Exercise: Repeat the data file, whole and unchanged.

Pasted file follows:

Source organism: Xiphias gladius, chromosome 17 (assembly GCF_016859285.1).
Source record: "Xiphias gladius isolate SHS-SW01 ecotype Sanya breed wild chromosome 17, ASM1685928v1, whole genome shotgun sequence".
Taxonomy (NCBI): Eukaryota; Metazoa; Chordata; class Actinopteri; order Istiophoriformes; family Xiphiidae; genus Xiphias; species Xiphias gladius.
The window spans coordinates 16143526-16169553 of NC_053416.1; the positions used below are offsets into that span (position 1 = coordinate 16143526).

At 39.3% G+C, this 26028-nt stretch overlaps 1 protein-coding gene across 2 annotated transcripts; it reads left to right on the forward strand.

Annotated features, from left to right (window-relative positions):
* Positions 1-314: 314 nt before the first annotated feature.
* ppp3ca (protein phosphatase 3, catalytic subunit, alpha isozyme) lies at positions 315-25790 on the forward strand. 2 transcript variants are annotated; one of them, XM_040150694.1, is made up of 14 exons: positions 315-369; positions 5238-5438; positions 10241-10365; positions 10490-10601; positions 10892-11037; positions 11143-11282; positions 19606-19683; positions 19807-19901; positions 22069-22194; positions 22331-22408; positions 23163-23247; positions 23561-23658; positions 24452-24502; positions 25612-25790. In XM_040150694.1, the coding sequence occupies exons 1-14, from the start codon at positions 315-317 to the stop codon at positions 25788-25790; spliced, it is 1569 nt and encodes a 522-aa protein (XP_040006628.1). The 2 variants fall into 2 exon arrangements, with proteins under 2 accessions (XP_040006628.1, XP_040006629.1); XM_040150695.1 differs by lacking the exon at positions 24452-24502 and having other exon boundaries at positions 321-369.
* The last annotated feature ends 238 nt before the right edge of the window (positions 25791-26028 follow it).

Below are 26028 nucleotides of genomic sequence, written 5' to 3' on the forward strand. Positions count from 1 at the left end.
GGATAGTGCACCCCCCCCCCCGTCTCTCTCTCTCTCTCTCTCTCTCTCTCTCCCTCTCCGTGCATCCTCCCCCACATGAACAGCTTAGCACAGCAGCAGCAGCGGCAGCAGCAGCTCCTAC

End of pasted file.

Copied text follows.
Source organism: Xiphias gladius, chromosome 17 (assembly GCF_016859285.1).
Source record: "Xiphias gladius isolate SHS-SW01 ecotype Sanya breed wild chromosome 17, ASM1685928v1, whole genome shotgun sequence".
Taxonomy (NCBI): Eukaryota; Metazoa; Chordata; class Actinopteri; order Istiophoriformes; family Xiphiidae; genus Xiphias; species Xiphias gladius.
The window spans coordinates 16143526-16169553 of NC_053416.1; the positions used below are offsets into that span (position 1 = coordinate 16143526).

At 39.3% G+C, this 26028-nt stretch overlaps 1 protein-coding gene across 2 annotated transcripts; it reads left to right on the forward strand.

Annotated features, from left to right (window-relative positions):
* Positions 1-314: 314 nt before the first annotated feature.
* ppp3ca (protein phosphatase 3, catalytic subunit, alpha isozyme) lies at positions 315-25790 on the forward strand. 2 transcript variants are annotated; one of them, XM_040150694.1, is made up of 14 exons: positions 315-369; positions 5238-5438; positions 10241-10365; positions 10490-10601; positions 10892-11037; positions 11143-11282; positions 19606-19683; positions 19807-19901; positions 22069-22194; positions 22331-22408; positions 23163-23247; positions 23561-23658; positions 24452-24502; positions 25612-25790. In XM_040150694.1, the coding sequence occupies exons 1-14, from the start codon at positions 315-317 to the stop codon at positions 25788-25790; spliced, it is 1569 nt and encodes a 522-aa protein (XP_040006628.1). The 2 variants fall into 2 exon arrangements, with proteins under 2 accessions (XP_040006628.1, XP_040006629.1); XM_040150695.1 differs by lacking the exon at positions 24452-24502 and having other exon boundaries at positions 321-369.
* The last annotated feature ends 238 nt before the right edge of the window (positions 25791-26028 follow it).

Below are 26028 nucleotides of genomic sequence, written 5' to 3' on the forward strand. Positions count from 1 at the left end.
GGATAGTGCACCCCCCCCCCCGTCTCTCTCTCTCTCTCTCTCTCTCTCTCTCCCTCTCCGTGCATCCTCCCCCACATGAACAGCTTAGCACAGCAGCAGCAGCGGCAGCAGCAGCTCCTAC